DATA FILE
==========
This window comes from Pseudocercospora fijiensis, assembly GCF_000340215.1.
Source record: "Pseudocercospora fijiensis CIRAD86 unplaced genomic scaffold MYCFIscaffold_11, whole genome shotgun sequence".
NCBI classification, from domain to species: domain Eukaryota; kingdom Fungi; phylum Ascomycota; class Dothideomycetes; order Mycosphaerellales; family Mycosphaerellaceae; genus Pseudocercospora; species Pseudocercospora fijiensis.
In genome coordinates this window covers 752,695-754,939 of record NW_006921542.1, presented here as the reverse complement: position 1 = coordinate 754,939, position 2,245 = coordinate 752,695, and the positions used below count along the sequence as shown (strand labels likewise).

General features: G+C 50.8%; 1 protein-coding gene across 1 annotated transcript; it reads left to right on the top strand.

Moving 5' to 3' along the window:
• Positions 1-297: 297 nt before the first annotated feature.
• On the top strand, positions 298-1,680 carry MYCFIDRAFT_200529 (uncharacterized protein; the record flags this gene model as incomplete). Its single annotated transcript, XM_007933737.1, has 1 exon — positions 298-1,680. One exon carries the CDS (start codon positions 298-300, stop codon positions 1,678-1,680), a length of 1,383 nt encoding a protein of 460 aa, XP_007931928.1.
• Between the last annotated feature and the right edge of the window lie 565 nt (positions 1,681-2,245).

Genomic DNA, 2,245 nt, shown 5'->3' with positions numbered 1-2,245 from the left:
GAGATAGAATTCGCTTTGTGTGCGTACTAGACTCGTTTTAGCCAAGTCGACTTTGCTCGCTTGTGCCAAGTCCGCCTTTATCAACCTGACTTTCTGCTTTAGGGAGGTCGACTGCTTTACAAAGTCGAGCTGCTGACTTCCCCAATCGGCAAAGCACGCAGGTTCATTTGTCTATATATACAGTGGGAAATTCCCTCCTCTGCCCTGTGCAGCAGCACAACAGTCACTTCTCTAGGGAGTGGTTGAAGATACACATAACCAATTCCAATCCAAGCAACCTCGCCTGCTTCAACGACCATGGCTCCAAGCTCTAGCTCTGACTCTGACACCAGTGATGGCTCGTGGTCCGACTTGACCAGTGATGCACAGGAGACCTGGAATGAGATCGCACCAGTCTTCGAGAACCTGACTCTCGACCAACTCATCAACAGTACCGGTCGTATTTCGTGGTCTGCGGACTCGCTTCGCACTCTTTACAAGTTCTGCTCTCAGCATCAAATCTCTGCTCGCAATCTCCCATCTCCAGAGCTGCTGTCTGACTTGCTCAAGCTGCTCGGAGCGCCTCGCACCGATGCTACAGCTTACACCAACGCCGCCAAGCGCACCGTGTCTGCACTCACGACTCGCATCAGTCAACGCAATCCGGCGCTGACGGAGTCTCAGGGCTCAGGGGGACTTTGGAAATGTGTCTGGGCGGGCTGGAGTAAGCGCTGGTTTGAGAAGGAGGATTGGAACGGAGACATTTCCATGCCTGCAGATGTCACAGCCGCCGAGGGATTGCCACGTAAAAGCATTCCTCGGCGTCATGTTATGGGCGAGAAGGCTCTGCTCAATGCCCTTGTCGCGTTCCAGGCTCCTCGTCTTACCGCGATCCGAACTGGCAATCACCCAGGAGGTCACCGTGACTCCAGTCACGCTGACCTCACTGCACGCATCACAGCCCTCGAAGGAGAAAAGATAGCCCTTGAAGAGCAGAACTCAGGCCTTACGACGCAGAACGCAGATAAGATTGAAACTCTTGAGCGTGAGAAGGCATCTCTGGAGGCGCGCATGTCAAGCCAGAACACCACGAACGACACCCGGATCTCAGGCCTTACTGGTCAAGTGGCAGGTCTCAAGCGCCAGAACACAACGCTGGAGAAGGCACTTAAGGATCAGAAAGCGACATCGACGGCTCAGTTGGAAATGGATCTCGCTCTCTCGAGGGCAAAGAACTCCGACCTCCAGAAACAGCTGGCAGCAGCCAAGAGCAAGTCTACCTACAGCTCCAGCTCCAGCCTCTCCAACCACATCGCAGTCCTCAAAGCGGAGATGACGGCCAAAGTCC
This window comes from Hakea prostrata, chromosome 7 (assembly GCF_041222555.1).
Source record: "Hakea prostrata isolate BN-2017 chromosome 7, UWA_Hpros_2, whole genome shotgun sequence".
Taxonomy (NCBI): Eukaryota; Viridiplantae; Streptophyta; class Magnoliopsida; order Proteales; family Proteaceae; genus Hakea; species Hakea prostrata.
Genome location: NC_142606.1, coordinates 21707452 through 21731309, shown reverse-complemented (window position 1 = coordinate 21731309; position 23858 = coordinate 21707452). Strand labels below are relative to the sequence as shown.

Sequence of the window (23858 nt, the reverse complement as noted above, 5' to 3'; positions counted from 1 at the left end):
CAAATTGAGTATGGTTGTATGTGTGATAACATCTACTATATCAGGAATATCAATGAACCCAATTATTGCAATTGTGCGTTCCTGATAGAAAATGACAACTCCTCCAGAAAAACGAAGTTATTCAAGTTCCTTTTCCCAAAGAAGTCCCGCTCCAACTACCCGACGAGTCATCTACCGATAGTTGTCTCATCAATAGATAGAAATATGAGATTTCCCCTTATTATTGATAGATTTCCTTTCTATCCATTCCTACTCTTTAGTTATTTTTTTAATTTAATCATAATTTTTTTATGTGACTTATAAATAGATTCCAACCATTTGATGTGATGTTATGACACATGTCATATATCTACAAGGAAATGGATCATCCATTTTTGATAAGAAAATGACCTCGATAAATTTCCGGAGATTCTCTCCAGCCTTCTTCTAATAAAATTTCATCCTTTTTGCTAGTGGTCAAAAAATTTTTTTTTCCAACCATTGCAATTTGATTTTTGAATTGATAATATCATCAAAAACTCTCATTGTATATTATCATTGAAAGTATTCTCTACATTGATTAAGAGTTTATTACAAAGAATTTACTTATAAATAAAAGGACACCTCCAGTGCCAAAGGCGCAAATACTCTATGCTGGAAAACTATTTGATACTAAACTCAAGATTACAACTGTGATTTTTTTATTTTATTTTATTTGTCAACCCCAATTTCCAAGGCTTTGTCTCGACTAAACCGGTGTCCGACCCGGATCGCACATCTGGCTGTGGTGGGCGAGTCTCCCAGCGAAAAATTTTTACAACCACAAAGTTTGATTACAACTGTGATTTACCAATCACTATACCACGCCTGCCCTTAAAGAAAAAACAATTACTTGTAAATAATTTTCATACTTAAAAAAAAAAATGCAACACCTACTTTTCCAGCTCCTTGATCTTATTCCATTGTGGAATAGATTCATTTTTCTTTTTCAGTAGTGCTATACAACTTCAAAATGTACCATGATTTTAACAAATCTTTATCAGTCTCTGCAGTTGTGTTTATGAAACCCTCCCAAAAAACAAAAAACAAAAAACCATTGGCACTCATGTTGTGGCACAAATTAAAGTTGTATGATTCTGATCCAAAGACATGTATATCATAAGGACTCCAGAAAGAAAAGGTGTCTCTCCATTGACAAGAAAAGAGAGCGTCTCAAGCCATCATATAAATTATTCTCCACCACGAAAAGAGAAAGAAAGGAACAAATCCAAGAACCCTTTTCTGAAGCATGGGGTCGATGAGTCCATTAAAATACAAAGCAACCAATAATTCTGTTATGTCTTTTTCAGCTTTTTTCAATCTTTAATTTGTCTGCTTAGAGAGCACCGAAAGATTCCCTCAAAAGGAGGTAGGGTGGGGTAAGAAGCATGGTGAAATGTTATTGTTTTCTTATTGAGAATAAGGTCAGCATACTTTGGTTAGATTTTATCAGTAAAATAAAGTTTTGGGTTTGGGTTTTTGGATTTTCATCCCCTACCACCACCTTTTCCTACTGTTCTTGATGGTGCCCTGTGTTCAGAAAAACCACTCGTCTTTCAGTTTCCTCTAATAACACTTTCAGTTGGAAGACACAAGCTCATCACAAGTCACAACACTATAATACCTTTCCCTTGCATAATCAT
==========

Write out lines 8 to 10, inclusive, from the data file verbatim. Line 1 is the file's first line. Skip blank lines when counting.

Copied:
• On the top strand, positions 298-1,680 carry MYCFIDRAFT_200529 (uncharacterized protein; the record flags this gene model as incomplete). Its single annotated transcript, XM_007933737.1, has 1 exon — positions 298-1,680. One exon carries the CDS (start codon positions 298-300, stop codon positions 1,678-1,680), a length of 1,383 nt encoding a protein of 460 aa, XP_007931928.1.
• Between the last annotated feature and the right edge of the window lie 565 nt (positions 1,681-2,245).

Genomic DNA, 2,245 nt, shown 5'->3' with positions numbered 1-2,245 from the left: